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Tuesday, August 3, 2010

Review of THE SECRET ELEANOR by Cecelia Holland

Eleanor of Aquitaine is historical fiction's current "It" girl. Several recently published novels tackle various parts of her long, often tumultuous life, including Christy English's earnest The Queen's Pawn about Eleanor's challenging relationship with her rival, Alys, and Alison Weir's controversial Captive Queen. For many readers, Sharon Penman's magnificent Time and Chance and Devil's Brood are the defining novels, evoking Eleanor in both her youthful glory and mature rage; Margaret Ball's ethereal Duchess of Aquitaine likewise captures the magnetic younger Eleanor, a high-strung heiress who fascinated her contemporaries with her courage, zeal for life, and bold passion. Her alliance with Henry II electrified her world; to this day, she continues to exert the same power over us - fearless in her defiance and uncompromising in her refusal to submit to the gender bias of her era.

Now, highly acclaimed and prolific novelist Cecelia Holland - arguably the true queen of historical fiction, whose books cover everything from early Byzantium to early 18th century California - brings us a novel about that pivotal year in Eleanor's career, when she launched her quest to get her marriage to pious Louis of France annulled so she could marry fiery Henry Plantagenet. Written in Ms Holland's elegant style The Secret Eleanor is also the tale of her "secret" other half: her sister, Petronilla, an oft-neglected historical character who, in this novel, bears an uncanny resemblance to her famous sibling, and thus brings about remarkable deceit, lethal rivalry, and life-altering transformation.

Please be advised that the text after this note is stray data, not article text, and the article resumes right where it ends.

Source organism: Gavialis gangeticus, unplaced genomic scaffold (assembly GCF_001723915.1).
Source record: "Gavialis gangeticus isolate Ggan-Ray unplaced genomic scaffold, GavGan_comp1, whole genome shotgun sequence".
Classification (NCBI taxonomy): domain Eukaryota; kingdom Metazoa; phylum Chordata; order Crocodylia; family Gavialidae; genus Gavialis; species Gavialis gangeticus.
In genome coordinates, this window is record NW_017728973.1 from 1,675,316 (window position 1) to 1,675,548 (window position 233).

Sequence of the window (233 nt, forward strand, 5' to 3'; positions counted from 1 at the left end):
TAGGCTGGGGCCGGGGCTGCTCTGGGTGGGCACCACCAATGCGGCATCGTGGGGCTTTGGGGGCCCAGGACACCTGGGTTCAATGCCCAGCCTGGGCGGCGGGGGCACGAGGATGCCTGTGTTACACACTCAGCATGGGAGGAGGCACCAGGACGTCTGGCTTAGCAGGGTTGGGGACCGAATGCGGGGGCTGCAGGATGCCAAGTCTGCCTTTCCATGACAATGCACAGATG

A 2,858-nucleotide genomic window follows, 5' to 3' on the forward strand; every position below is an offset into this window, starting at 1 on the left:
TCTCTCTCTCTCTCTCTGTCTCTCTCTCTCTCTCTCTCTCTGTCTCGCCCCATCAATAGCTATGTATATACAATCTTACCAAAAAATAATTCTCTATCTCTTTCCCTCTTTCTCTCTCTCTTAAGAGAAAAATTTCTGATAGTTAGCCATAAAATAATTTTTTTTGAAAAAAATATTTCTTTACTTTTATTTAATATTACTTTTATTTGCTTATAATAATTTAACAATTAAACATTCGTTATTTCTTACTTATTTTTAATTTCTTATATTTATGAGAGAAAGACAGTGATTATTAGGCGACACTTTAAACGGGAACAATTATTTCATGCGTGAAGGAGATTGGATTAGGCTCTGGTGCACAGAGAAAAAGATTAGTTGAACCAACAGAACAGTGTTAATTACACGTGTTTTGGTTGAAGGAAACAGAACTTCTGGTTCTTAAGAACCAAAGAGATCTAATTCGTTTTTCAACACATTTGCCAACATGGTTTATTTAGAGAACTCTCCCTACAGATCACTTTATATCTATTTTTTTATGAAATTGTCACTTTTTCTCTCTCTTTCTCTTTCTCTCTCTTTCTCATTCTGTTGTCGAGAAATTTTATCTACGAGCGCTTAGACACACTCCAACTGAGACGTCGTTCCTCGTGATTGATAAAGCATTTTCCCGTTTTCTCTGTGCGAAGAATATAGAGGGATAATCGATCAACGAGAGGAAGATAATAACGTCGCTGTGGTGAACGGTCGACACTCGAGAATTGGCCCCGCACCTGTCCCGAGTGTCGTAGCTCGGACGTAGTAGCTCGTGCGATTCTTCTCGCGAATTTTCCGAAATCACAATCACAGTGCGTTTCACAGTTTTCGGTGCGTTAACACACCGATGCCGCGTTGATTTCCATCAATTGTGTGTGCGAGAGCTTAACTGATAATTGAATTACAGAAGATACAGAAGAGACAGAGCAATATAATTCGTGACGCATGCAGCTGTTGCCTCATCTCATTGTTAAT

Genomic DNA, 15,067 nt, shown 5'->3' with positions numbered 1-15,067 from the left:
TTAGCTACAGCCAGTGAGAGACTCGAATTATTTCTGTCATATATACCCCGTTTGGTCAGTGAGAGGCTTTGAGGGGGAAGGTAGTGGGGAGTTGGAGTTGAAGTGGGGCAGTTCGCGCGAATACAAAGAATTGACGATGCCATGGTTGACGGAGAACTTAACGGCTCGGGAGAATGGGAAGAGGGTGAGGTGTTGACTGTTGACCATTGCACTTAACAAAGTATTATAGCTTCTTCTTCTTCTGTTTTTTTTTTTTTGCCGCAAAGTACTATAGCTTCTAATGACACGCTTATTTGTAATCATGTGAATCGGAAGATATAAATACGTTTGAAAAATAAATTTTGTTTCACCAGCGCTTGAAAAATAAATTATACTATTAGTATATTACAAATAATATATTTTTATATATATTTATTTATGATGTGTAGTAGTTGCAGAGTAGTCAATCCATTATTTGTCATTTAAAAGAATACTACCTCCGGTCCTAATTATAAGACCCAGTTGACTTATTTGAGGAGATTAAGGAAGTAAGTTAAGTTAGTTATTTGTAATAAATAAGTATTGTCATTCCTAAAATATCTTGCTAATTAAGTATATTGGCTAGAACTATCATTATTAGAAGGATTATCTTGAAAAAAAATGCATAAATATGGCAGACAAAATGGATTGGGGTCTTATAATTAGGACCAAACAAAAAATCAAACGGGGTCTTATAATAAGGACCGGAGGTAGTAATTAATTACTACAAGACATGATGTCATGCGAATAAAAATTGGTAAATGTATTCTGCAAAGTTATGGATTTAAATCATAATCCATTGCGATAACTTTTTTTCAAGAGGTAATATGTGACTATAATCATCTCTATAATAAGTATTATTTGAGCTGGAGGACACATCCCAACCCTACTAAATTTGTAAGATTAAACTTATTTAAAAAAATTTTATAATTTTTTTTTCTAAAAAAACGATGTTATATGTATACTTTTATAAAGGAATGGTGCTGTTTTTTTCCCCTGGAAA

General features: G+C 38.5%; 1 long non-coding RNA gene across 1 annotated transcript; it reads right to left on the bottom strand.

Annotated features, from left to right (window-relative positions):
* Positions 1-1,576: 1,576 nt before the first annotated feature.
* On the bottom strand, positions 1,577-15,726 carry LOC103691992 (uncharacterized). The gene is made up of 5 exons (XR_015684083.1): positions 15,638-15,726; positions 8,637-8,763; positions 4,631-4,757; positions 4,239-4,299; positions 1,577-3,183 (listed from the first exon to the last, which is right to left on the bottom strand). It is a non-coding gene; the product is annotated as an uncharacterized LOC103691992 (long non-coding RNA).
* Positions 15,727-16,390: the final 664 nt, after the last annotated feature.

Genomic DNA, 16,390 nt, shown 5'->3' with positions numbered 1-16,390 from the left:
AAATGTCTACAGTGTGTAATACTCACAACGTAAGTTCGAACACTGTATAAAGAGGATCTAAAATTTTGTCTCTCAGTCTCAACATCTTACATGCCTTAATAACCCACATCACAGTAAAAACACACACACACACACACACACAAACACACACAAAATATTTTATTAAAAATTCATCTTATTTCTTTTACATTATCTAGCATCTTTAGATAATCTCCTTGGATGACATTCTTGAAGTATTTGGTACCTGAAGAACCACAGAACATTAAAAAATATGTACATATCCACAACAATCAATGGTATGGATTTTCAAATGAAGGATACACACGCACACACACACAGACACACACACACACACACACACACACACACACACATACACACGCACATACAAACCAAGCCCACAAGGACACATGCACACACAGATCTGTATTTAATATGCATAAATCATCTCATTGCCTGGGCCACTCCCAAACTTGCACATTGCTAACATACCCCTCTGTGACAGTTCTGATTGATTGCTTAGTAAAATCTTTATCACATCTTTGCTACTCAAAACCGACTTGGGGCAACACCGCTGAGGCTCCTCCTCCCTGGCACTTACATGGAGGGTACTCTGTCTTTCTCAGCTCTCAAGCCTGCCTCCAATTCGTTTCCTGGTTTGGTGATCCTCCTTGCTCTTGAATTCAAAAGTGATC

One of Ms Holland's most impressive gifts is her ability to evoke the past with a few select words. Here, we can feel the moldering damp of Louis's palace on the Seine; the earthy aroma of Poitiers in spring; and icy fall of winter in a neglected roadside inn. Ms Holland is equally adept with characterization, offering us a regally impetuous Eleanor; her sedate yet covetous sister; an ambitious peasant maid who turns the tables on her abusers; a handsome troubador who is more than he seems; an emasculated royal advisor intent on Eleanor's downfall; and of course the randy, hotheaded, devilish Henry himself, who catches Eleanor's gaze from across a crowded hall and sets the world afire to possess her.

Those familiar with the facts of Eleanor's life will find much to revel in here, particularly as Ms Holland's choice to tell part of the story through Petronilla both freshens up more familiar historical events as well as offers a less fawning look at the legendary duchess. And for those who do not yet know Eleanor's story, you can do no better than to start with The Secret Eleanor.

If you'd like to read more about the writing of this novel, please visit Sarah Johnson's Reading The Past for an interview with Ms Holland herself.

4 comments:

Daphne said...

Even though this covers such a short period of time, I like the Eleanor that emerges and enjoyed reading about her relationship with Petra.

家唐銘 said...

什麼樣的學習計畫並不重要,重要的是你是什麼樣的人。............................................................

偉曹琬 said...

不要讓挫敗把你擺平,再給自己一個機會,從新再出發............................................................

Henry said...

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